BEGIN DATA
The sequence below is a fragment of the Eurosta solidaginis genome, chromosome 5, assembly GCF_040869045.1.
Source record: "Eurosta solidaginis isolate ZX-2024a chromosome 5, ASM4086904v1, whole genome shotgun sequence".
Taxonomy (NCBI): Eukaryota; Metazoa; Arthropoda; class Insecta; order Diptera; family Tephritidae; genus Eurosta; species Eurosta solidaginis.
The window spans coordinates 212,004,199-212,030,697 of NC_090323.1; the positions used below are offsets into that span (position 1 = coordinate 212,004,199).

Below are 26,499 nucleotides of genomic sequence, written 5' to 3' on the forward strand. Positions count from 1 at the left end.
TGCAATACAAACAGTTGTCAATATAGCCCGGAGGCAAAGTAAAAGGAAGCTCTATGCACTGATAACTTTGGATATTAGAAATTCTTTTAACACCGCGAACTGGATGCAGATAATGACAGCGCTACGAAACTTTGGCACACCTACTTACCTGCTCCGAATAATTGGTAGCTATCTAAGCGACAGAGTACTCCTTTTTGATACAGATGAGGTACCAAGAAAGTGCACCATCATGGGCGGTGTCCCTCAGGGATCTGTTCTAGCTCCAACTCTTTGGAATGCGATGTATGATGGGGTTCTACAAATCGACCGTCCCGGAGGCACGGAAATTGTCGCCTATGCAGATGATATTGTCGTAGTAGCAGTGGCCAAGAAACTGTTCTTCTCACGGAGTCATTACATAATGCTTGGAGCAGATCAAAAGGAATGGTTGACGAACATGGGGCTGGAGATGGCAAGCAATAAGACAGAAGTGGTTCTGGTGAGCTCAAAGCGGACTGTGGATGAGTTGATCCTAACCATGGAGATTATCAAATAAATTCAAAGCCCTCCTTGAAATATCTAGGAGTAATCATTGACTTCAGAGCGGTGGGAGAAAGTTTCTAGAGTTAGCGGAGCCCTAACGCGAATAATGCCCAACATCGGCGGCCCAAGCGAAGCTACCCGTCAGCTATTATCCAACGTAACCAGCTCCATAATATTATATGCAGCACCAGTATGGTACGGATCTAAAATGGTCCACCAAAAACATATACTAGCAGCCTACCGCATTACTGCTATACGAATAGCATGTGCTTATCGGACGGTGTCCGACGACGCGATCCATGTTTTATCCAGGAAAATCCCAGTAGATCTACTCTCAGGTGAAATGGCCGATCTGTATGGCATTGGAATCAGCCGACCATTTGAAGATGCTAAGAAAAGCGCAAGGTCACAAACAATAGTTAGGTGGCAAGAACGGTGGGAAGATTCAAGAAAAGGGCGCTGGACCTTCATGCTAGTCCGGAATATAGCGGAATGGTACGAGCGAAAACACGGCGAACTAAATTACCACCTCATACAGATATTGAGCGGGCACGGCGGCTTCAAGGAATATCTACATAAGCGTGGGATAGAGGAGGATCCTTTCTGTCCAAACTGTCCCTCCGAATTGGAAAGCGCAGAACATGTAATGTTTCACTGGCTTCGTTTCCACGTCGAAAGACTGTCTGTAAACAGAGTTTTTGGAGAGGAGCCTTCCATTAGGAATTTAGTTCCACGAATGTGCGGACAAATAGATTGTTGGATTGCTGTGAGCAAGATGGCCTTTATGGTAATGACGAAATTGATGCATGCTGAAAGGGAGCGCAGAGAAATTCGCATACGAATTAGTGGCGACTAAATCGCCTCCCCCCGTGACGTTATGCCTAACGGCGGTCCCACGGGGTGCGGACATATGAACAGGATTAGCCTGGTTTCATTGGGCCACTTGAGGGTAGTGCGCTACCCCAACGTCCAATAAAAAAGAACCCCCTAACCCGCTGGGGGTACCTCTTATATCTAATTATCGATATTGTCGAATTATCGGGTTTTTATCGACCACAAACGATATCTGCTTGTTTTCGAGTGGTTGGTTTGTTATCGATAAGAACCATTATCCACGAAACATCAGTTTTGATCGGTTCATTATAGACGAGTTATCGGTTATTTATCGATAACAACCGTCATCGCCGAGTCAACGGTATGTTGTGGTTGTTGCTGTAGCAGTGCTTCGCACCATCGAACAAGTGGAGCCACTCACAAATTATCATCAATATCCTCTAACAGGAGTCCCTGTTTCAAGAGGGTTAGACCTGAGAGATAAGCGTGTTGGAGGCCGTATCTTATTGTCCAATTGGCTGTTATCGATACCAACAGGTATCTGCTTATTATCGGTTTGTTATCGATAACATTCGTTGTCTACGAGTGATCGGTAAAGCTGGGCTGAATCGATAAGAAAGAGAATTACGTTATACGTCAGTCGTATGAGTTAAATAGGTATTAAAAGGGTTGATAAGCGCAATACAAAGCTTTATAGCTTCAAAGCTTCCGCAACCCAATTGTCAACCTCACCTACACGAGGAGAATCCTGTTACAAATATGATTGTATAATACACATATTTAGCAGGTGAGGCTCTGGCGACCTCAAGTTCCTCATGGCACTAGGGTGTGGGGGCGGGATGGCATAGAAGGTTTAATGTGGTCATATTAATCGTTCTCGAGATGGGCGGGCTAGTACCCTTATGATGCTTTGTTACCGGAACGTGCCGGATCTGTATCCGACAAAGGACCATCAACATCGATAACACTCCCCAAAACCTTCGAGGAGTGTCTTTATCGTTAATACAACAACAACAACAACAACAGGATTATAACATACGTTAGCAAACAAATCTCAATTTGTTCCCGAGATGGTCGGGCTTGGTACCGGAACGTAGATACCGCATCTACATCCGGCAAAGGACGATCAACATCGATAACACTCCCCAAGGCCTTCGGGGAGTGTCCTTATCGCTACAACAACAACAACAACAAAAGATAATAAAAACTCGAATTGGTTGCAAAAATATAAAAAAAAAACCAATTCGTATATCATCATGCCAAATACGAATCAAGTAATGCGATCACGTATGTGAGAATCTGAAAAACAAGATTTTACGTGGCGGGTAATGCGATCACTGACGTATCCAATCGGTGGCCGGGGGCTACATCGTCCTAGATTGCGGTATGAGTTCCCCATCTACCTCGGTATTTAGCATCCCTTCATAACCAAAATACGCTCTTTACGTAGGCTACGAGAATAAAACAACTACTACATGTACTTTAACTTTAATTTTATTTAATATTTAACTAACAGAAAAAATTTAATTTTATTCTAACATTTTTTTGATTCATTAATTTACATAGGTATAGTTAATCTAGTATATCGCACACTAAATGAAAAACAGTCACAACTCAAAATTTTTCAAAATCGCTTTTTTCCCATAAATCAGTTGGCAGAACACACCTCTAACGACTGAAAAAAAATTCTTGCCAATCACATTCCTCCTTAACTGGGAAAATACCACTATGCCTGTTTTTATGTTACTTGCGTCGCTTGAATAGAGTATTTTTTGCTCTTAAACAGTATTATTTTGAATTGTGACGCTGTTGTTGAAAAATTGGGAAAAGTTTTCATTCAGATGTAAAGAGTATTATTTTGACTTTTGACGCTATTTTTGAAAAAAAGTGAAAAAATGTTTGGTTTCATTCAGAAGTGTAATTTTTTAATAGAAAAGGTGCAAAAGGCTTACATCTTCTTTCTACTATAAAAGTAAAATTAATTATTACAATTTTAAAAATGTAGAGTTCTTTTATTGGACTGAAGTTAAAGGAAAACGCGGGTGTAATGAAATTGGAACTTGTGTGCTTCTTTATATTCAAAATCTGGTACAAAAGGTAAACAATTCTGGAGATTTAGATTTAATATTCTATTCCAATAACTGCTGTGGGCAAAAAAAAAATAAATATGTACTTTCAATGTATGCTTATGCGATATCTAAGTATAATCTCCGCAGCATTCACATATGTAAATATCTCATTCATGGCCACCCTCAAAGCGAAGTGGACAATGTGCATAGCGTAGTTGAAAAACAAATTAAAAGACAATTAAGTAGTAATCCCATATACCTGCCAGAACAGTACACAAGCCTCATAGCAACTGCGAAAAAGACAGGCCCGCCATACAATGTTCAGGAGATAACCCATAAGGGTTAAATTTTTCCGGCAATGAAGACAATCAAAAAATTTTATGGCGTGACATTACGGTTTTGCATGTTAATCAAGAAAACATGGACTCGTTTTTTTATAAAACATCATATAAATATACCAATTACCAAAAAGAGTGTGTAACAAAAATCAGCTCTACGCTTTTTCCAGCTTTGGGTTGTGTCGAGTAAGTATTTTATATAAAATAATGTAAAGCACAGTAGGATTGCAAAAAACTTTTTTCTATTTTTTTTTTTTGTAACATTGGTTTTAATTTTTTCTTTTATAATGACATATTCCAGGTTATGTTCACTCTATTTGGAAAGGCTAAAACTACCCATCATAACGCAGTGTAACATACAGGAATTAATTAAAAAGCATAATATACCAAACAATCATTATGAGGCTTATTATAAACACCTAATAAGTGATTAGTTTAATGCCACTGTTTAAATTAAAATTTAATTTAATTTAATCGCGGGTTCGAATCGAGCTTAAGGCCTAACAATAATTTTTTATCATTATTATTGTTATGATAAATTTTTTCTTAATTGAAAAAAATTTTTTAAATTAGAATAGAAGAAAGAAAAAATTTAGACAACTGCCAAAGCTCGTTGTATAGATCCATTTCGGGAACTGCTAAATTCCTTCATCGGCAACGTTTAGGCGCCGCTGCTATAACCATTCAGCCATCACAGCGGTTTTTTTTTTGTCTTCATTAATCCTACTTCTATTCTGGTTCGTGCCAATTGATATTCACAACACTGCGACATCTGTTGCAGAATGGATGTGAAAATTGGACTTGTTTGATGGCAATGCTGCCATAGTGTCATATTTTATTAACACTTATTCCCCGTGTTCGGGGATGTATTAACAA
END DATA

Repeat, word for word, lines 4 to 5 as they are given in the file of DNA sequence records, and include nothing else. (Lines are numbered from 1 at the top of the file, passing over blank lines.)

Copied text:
The window spans coordinates 212,004,199-212,030,697 of NC_090323.1; the positions used below are offsets into that span (position 1 = coordinate 212,004,199).

Below are 26,499 nucleotides of genomic sequence, written 5' to 3' on the forward strand. Positions count from 1 at the left end.